The museum already has several spaces named after Roosevelt, including Theodore Roosevelt Memorial Hall, the Theodore Roosevelt Rotunda and Theodore Roosevelt Park outside.
“It’s very important to note that our request is based on the statue, that is the hierarchical composition that’s depicted in it,” Ms. Futter said. “It is not about Theodore Roosevelt who served as Governor of New York before becoming the 26th president of the United States and was a pioneering conservationist.”
Critics, though, have pointed to President Roosevelt’s opinions about racial hierarchy and eugenics and his pivotal role in the Spanish-American War.
The statue — created by James Earle Fraser — was one of four memorials in New York that a city commission reconsidered in 2017, ultimately deciding after a split decision to leave the statue in place and to add context.
The museum tried to add that context with an exhibition last year, “Addressing the Statue,” which explored its design and installation, the inclusion of the figures walking beside Roosevelt and Roosevelt’s racism. The museum also examined its own potential complicity, in particular its exhibitions on eugenics in the early 20th century.
The exhibition was partly a response to the defacing of the statue by protesters, who in 2017 splashed red liquid representing blood over the statue’s base. The protesters, who identified themselves as members of the Monument Removal Brigade, later published a statement on the internet calling for its removal as an emblem of “patriarchy, white supremacy and settler-colonialism.”
“Now the statue is bleeding,” the statement said. “We did not make it bleed. It is bloody at its very foundation.”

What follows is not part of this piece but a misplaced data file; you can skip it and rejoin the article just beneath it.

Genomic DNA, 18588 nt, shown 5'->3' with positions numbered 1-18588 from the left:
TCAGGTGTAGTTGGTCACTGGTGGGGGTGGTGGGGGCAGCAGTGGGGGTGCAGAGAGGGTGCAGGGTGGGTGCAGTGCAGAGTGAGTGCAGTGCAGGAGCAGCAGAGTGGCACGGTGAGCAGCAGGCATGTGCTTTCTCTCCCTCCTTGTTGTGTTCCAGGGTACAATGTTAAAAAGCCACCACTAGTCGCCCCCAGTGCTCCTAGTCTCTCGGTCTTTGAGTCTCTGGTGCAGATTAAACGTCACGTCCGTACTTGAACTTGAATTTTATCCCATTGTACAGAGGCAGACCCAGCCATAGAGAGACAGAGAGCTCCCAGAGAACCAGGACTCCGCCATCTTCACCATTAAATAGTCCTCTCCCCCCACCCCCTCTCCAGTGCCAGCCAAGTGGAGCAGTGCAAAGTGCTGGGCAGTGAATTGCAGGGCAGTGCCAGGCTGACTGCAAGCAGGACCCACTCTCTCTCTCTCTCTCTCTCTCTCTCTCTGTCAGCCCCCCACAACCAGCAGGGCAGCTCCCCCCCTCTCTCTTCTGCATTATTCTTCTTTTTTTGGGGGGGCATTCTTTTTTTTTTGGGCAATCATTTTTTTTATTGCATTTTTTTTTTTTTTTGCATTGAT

The group also said the museum should “rethink its cultural halls regarding the colonial mentality behind them.”
At the time, the museum said complaints should be channeled through Mayor de Blasio’s commission to review city monuments and that the museum was planning to update its exhibits. The institution has since undertaken a renovation of its North West Coast Hall in consultation with native nations from the North West Coast of Canada and Alaska.
In January, the museum also moved the Northwest Coast Great Canoe from its 77th Street entrance into that hall, to better contextualize it. The museum’s Old New York diorama, which includes a stereotypical depiction of Lenape leaders, now has captions explaining why the display is offensive.
Mayor de Blasio has made a point of rethinking public monuments to honor more women and people of color — an undertaking led largely by his wife, Chirlane McCray, and the She Built NYC commission. But these efforts have also been controversial, given complaints about the transparency of the process and the public figures who have been excluded, namely Mother Cabrini, a patron saint of immigrants who had drawn the most nominations in a survey of New Yorkers.
On Friday, the Mayor announced that Ms. McCray would lead a Racial Justice and Reconciliation Commission whose brief would include reviewing the city’s potentially racist monuments.
Though the debates over many of these statues have been marked by rancor, the Natural History Museum seems unconflicted about removing the Roosevelt monument that has greeted its visitors for so long.
“We believe that moving the statue can be a symbol of progress in our commitment to build and sustain an inclusive and equitable society,” Ms. Futter said. “Our view has been evolving. This moment crystallized our thinking and galvanized us to action.”